Captain Lance Parkinson, who had been posted posted to the Alexandra Military Hospital, having lost the toss of a coin with Captain Bill Frankland, was anaesthetising
Corporal Holden of the Loyal Regiment (North Lancashire). Holden was bayoneted while on the operating table whilst Parkinson was bayoneted through the abdomen and gravely injured. He escaped to a nearby corridor but collapsed and died less than thirty minutes later.

Captain Tom Smiley, who had been operating on Corporal Vetch – another victim of the Japanese bayoneted on an operating table – was lined up against a wall with several other men. He pointed to his Red Cross brassard and told the Japanese troops that the building was a hospital. In response, one soldier lunged at his chest with a bayonet, striking a cigarette case that had been given to Smiley by his fiancée. This deflected the blow onto his chest. A second soldier bayoneted him through the groin whilst a third attacked him, causing a hand injury. He collapsed onto Corporal Sutton and both men feigned death. Remarkably, both were left alone and survived.

Alexandra Hospital Singapore2 (2)

A light and spacious ward at the Alexandra Hospital, December 1941

Around 3.30 pm, 200 men were rounded up, tied into groups of eight and forced to march towards a row of outhouses some distance from the hospital. The gravely injured were not spared and were killed if they fell along the way. Upon reaching their destination the men were divided into groups of fifty to seventy and crammed into three small rooms. Here they were kept without ventilation or water, with no space to sit or lie
down, and many died during the night.

The following morning, 15 February, the remaining men were told that they would receive water. By 11.00 am, the Japanese captors allowed the prisoners to leave the rooms in groups of two on the pretext of them fetching water. However, as the screams and cries of those who had left the rooms could be heard by those still inside, it became clear that the Japanese were executing the prisoners when they left the rooms. The death toll numbered approximately 100 prisoners.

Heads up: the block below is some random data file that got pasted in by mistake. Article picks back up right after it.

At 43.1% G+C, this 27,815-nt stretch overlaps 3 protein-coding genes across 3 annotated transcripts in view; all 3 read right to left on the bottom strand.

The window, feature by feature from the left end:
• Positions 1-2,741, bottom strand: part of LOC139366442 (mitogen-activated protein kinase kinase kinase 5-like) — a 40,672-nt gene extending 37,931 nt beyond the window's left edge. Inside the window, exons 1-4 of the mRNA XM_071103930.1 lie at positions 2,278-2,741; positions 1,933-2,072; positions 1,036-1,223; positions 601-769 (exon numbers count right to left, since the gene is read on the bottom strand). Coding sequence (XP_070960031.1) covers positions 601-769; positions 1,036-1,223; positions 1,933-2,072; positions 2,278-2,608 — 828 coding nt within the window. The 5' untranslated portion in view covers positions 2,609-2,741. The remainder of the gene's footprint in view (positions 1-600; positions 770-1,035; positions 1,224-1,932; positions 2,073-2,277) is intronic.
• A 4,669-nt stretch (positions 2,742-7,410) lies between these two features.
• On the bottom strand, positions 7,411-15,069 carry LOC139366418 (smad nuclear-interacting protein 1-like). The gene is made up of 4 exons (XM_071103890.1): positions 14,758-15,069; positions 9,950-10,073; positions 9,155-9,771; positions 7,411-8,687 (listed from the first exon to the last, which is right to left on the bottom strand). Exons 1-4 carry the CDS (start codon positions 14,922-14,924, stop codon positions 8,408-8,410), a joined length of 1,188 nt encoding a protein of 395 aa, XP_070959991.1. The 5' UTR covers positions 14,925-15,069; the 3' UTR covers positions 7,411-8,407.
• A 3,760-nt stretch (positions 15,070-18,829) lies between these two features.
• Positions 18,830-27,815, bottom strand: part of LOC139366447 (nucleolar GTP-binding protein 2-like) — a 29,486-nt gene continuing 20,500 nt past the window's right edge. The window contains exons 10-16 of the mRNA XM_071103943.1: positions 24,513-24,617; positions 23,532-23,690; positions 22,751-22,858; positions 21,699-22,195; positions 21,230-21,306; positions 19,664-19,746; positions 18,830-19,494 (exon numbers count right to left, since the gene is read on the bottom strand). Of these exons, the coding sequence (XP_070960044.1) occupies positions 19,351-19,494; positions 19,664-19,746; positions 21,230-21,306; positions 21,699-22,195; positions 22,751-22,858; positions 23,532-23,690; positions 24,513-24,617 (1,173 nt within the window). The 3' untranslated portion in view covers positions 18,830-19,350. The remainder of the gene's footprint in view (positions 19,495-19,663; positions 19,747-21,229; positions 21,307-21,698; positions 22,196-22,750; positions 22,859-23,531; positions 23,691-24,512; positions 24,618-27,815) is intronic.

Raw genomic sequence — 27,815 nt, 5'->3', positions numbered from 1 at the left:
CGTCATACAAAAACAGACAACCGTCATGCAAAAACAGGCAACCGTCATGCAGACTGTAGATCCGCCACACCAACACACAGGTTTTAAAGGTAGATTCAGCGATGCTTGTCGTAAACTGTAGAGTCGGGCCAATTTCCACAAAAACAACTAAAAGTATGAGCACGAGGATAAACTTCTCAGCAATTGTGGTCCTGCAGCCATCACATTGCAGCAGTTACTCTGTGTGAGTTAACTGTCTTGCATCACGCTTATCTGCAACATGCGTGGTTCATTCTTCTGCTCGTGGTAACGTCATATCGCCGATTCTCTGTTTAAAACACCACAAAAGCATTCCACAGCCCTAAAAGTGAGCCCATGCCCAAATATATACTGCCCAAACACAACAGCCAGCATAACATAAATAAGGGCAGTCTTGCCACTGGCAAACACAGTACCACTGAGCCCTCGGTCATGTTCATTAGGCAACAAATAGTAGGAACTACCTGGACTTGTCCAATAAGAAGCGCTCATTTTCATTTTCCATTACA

Alexandra Hospital Singapore Signaller Reg Holmes

Signaller Reggie Holmes, Royal Corps of Signals. One of the many patients bayoneted to death at the hospital

Suddenly, Japanese shelling resumed and a shell struck the building where the
prisoners were being held. This interrupted the executions and allowed a
handful of men to escape.

Following further cold-blooded murders by his troops, a senior Japanese officer arrived at the hospital at 6.00 pm on Sunday, 15 February and ordered all movement around the hospital to stop. Pointedly, Smiley, having had his wounds dressed by Corporal Sutton, defied the order and carried on tending the wounds of the survivors,
and was soon back operating. For this action, he was later awarded the Military Cross.

The stories of RAMC doctors and orderlies who served in the Far East and across the globe during the Second World War are presented in my recent book Faithful in Adversity: The Royal Army Medical Corps during the Second World War

Faithful in Adversity

Dr Harold Churchill

Prisoners on the River Kwai

 I recently read the book Prisoners on the River Kwai: Memoirs of Dr Harold Churchill: With extracts from the memories of ex-prisoners of war in the Far East. (Dereham: Larks Press, 2005)The book was collated by Dr Sue Palmer, who briefly worked alongside him in a GP surgery in Dereham, Norfolk.
Dr Harold Churchill

In 1940, Harold Churchill left his medical practice in Norfolk to join the army as a medical officer. He was stationed in Glasgow, checking the health of men boarding the troop ships. However this was not close enough to the action for him, so he put himself forward for service in India, and from there was taken to Singapore where he was captured in February 1942.

During his captivity he and his fellow-officers had the daunting task of caring for the sick and wounded among the many thousands of prisoners of war. He managed to keep a diary on rice paper which he buried in a tin to keep it from the guards. Had it been found, he would have been severely punished. Later he wrote this up as a memoir, as a form of therapy. Described as a `remarkable document, reticent, sensitive and poetic’, it displays calm, undemonstrative religiosity, but shows flashes of Churchill drawing on the deep faith of his childhood to sustain him in some of the darker moments.

Following the war, he attended church every Sunday, although did not overtly identify himself with fellow FEPOWs on Remembrance Sunday.  His medals, like my own father’s, remained in the wrapping they were received in from the War Office.

 Dereham FEPOW memorialDereham FEPOW Memorial
The second half of the book is a collection of memories collected by Dr Palmer from surviving Norfolk FEPOWs, and are a testament to the men’s bravery in the face of some of the most barbaric treatment meted out during the war.

In 2011 a gingko tree was planted in East Dereham, the town to which Dr Churchill retired, in honour of the FEPOWs of that town.